Machinery Safety 101

Interlock Architectures – Pt. 5: Category 4 – Control Reliable

This entry is part 5 of 8 in the series Cir­cuit Archi­tec­tures Explored

Ed. note: I’ve made a few updates to this art­icle since it was first pub­lished in 2011, with the most recent on 2020-05-11. – DN – The most reli­able of the five… 

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Interlock Architectures – Pt. 4: Category 3 – Control Reliable

Category 3 Architecture Logic Block Diagram
This entry is part 4 of 8 in the series Cir­cuit Archi­tec­tures Explored

This post was updated on 2020-03-28. Cat­egory 3 sys­tem archi­tec­ture is the first cat­egory that could be con­sidered to have sim­il­ar­ity to “Con­trol Reli­able” cir­cuits or sys­tems as was defined in… 

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Hockey Teams and Risk Reduction or What Makes Roberto Luongo = PPE

Canucks Hockey Flag
This entry is part 2 of 5 in the series Hier­archy of Controls

Spe­cial Co-Author, Tom Doyle Last week we saw the Boston Bru­ins earn the Stan­ley Cup. I was root­ing for the green, blue and white, and the ruin of my voice on… 

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New contact block design for Emergency Stop devices from Siemens

This entry is part 9 of 16 in the series Emer­gency Stop

One issue that fre­quently comes up when inspect­ing machinery is the con­tact blocks used on emer­gency stop devices. Until now, e‑stop devices were nor­mally fit­ted with the same con­tact blocks… 

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Why you should stop using the term ‘Deadman’

The Dead­man Con­trol Do you use the phrase ‘dead­man’ or ‘dead­man switch’ when talk­ing about safety-related con­trols on your machinery? I often run into this when I’m work­ing with cli­ents who…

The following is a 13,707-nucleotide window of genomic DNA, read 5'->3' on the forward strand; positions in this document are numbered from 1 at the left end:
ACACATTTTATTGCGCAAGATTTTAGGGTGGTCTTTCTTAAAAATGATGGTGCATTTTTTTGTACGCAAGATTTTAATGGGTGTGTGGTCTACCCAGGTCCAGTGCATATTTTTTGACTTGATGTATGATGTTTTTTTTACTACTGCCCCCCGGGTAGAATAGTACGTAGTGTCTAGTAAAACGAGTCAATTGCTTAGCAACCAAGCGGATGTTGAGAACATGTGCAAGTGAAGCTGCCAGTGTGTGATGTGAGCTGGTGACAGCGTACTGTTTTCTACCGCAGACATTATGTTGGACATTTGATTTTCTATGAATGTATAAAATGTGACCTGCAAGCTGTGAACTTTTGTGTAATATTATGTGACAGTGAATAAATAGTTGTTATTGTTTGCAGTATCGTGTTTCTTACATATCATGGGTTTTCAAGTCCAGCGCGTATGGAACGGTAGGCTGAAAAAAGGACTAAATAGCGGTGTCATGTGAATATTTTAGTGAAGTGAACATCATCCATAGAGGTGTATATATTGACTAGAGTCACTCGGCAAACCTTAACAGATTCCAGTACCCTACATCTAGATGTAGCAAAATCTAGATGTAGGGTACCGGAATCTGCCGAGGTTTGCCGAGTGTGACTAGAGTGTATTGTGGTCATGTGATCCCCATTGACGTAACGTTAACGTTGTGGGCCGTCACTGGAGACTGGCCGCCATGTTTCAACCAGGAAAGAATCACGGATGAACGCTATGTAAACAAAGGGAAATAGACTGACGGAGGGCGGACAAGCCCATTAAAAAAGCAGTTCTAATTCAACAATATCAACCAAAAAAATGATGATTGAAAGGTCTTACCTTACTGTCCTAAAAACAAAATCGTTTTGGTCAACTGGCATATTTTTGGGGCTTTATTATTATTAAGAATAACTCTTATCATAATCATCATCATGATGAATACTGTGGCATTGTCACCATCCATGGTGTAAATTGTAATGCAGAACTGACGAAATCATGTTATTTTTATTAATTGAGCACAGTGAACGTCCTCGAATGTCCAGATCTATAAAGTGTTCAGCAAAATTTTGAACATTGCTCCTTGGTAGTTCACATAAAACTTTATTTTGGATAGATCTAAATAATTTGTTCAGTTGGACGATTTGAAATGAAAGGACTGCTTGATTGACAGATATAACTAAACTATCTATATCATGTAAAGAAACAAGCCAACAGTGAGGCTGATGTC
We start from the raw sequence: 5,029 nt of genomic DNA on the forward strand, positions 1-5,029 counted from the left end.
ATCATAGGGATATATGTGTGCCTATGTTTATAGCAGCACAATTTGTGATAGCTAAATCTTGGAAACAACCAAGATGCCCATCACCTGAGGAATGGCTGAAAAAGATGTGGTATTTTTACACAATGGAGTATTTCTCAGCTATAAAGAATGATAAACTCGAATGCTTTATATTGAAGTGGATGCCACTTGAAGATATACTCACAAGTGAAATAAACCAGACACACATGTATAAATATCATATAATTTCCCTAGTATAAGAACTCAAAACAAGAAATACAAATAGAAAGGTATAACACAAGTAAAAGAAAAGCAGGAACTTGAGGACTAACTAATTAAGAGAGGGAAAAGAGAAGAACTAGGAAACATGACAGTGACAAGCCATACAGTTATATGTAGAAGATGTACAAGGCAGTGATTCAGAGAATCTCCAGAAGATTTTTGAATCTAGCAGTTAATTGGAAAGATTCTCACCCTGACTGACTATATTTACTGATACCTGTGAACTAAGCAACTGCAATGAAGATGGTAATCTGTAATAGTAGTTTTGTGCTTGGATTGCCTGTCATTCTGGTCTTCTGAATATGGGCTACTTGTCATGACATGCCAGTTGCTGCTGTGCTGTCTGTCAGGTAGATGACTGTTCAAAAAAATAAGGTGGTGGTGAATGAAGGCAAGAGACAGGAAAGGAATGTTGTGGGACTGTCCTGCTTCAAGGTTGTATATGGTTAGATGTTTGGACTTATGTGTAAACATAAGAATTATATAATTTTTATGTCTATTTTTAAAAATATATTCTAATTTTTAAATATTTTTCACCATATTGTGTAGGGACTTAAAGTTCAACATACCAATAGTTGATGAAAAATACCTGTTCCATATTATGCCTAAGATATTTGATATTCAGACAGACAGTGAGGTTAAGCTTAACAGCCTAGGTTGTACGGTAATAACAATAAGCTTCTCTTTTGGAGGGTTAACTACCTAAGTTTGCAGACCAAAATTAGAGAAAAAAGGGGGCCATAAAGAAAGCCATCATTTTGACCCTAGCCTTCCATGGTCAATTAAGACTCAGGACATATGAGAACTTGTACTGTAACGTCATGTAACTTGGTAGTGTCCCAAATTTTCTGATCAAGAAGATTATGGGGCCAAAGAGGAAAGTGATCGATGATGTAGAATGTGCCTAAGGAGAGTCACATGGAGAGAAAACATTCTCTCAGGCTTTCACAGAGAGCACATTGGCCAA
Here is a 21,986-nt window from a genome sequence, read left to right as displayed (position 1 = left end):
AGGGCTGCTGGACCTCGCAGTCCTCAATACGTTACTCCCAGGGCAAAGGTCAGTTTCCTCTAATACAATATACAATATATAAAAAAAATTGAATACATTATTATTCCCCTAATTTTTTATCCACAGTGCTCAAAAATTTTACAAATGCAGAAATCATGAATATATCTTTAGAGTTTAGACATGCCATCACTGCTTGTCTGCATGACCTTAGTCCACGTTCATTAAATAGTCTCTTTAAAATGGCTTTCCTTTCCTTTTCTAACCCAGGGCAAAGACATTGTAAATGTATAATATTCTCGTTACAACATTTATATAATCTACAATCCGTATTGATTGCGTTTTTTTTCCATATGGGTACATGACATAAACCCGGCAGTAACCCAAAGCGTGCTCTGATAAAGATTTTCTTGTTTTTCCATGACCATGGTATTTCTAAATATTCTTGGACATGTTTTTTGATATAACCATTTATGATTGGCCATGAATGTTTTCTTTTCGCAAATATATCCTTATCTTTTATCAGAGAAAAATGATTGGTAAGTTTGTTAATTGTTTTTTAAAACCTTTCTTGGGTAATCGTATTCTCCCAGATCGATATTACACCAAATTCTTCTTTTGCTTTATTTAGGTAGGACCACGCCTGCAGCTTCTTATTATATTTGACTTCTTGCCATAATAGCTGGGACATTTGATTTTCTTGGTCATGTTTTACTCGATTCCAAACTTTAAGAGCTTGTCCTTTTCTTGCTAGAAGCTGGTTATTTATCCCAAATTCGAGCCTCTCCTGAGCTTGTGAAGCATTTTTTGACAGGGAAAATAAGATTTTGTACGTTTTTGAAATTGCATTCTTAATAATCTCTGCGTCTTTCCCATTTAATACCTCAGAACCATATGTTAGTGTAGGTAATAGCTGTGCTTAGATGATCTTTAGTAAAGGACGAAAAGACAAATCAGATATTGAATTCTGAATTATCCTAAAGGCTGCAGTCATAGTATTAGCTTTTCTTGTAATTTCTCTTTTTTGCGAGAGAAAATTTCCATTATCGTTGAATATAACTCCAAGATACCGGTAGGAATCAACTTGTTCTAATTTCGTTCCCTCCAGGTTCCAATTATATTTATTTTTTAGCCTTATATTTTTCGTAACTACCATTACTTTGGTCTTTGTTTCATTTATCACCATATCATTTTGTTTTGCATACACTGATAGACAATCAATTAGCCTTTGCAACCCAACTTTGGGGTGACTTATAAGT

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Updates to Popular Articles

This entry is part 8 of 16 in the series Emer­gency Stop

We’ve recently updated a couple of our pop­u­lar art­icles! Check them out! Bust­ing Emer­gency Stop Myths Read­er Ques­tion: Mul­tiple E‑Stops and Resets

Reader Question: Multiple E‑Stops and Resets

This entry is part 7 of 16 in the series Emer­gency Stop

I had an inter­est­ing ques­tion come in from a read­er today that is rel­ev­ant to many situ­ations: “When you have mul­tiple E‑Stop but­tons I have often got­ten into an argu­ment that says… 

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Understanding the Hierarchy of Controls

The Hierarchy of Controls illustrated as an inverted triangle with each level of the hierarchy written one above the other, starting with Inherently Sfe design, then Engineering Controls, then Information for Use, then Administrative Controls and finally descending to PPE at the bottom. An arrow with the text "Effectiveness" on it runs parallel to the triangle and points downward from Inherently safe design to PPE.
This entry is part 4 of 5 in the series Hier­archy of Controls

(Eds. note: This art­icle was ori­gin­ally writ­ten in 2011 and was updated in Nov. 2018.) The “Hier­archy of Con­trols” is one approach to risk reduc­tion that has become entrenched in the… 

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Using E‑Stops in Lockout Procedures

This entry is part 6 of 16 in the series Emer­gency Stop

Emer­gency stop devices are some­times, incor­rectly, used as part of a lock­out pro­ced­ure for machinery. Learn more about how to cor­rectly used these devices as part of Haz­ard­ous Energy Con­trol Pro­ced­ures for indus­tri­al machinery.

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Emergency Stop Categories

Emergency Stop on machine console
This entry is part 4 of 16 in the series Emer­gency Stop

I’ve noticed a lot of people look­ing for inform­a­tion on Emer­gency Stop cat­egor­ies recently; this art­icle is aimed at those read­ers who want to under­stand this top­ic in more depth. First,… 

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